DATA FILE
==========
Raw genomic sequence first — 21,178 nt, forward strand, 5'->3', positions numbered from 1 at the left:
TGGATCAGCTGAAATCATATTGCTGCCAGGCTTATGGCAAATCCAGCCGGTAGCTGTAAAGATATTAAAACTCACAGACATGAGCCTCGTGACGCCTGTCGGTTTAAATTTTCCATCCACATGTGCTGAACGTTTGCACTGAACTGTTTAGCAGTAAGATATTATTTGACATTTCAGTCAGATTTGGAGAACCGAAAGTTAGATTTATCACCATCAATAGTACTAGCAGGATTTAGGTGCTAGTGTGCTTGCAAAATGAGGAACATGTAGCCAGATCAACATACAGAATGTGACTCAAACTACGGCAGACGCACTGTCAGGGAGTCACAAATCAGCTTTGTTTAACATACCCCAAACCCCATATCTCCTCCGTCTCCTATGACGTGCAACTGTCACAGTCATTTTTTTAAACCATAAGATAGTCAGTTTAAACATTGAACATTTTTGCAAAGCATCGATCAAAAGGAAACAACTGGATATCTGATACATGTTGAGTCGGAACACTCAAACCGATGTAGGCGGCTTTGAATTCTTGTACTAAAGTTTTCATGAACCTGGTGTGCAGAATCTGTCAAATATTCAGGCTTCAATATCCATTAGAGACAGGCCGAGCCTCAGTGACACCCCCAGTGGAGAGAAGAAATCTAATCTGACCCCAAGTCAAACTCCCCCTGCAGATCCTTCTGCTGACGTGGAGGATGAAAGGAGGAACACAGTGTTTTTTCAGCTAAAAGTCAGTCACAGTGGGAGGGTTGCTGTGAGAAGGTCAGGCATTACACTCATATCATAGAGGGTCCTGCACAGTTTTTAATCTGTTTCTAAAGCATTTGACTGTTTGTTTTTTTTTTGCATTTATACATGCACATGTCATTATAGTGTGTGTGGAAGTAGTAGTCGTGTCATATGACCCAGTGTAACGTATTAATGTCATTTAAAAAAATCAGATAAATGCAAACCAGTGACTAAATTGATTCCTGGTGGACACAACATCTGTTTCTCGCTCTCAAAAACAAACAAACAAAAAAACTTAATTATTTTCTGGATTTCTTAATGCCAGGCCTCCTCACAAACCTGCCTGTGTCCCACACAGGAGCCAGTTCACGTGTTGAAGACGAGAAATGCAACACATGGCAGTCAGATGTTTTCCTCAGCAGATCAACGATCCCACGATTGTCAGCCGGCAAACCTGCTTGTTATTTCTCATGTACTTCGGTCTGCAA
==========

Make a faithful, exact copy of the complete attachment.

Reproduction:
Raw genomic sequence first — 21,178 nt, forward strand, 5'->3', positions numbered from 1 at the left:
TGGATCAGCTGAAATCATATTGCTGCCAGGCTTATGGCAAATCCAGCCGGTAGCTGTAAAGATATTAAAACTCACAGACATGAGCCTCGTGACGCCTGTCGGTTTAAATTTTCCATCCACATGTGCTGAACGTTTGCACTGAACTGTTTAGCAGTAAGATATTATTTGACATTTCAGTCAGATTTGGAGAACCGAAAGTTAGATTTATCACCATCAATAGTACTAGCAGGATTTAGGTGCTAGTGTGCTTGCAAAATGAGGAACATGTAGCCAGATCAACATACAGAATGTGACTCAAACTACGGCAGACGCACTGTCAGGGAGTCACAAATCAGCTTTGTTTAACATACCCCAAACCCCATATCTCCTCCGTCTCCTATGACGTGCAACTGTCACAGTCATTTTTTTAAACCATAAGATAGTCAGTTTAAACATTGAACATTTTTGCAAAGCATCGATCAAAAGGAAACAACTGGATATCTGATACATGTTGAGTCGGAACACTCAAACCGATGTAGGCGGCTTTGAATTCTTGTACTAAAGTTTTCATGAACCTGGTGTGCAGAATCTGTCAAATATTCAGGCTTCAATATCCATTAGAGACAGGCCGAGCCTCAGTGACACCCCCAGTGGAGAGAAGAAATCTAATCTGACCCCAAGTCAAACTCCCCCTGCAGATCCTTCTGCTGACGTGGAGGATGAAAGGAGGAACACAGTGTTTTTTCAGCTAAAAGTCAGTCACAGTGGGAGGGTTGCTGTGAGAAGGTCAGGCATTACACTCATATCATAGAGGGTCCTGCACAGTTTTTAATCTGTTTCTAAAGCATTTGACTGTTTGTTTTTTTTTTGCATTTATACATGCACATGTCATTATAGTGTGTGTGGAAGTAGTAGTCGTGTCATATGACCCAGTGTAACGTATTAATGTCATTTAAAAAAATCAGATAAATGCAAACCAGTGACTAAATTGATTCCTGGTGGACACAACATCTGTTTCTCGCTCTCAAAAACAAACAAACAAAAAAACTTAATTATTTTCTGGATTTCTTAATGCCAGGCCTCCTCACAAACCTGCCTGTGTCCCACACAGGAGCCAGTTCACGTGTTGAAGACGAGAAATGCAACACATGGCAGTCAGATGTTTTCCTCAGCAGATCAACGATCCCACGATTGTCAGCCGGCAAACCTGCTTGTTATTTCTCATGTACTTCGGTCTGCAA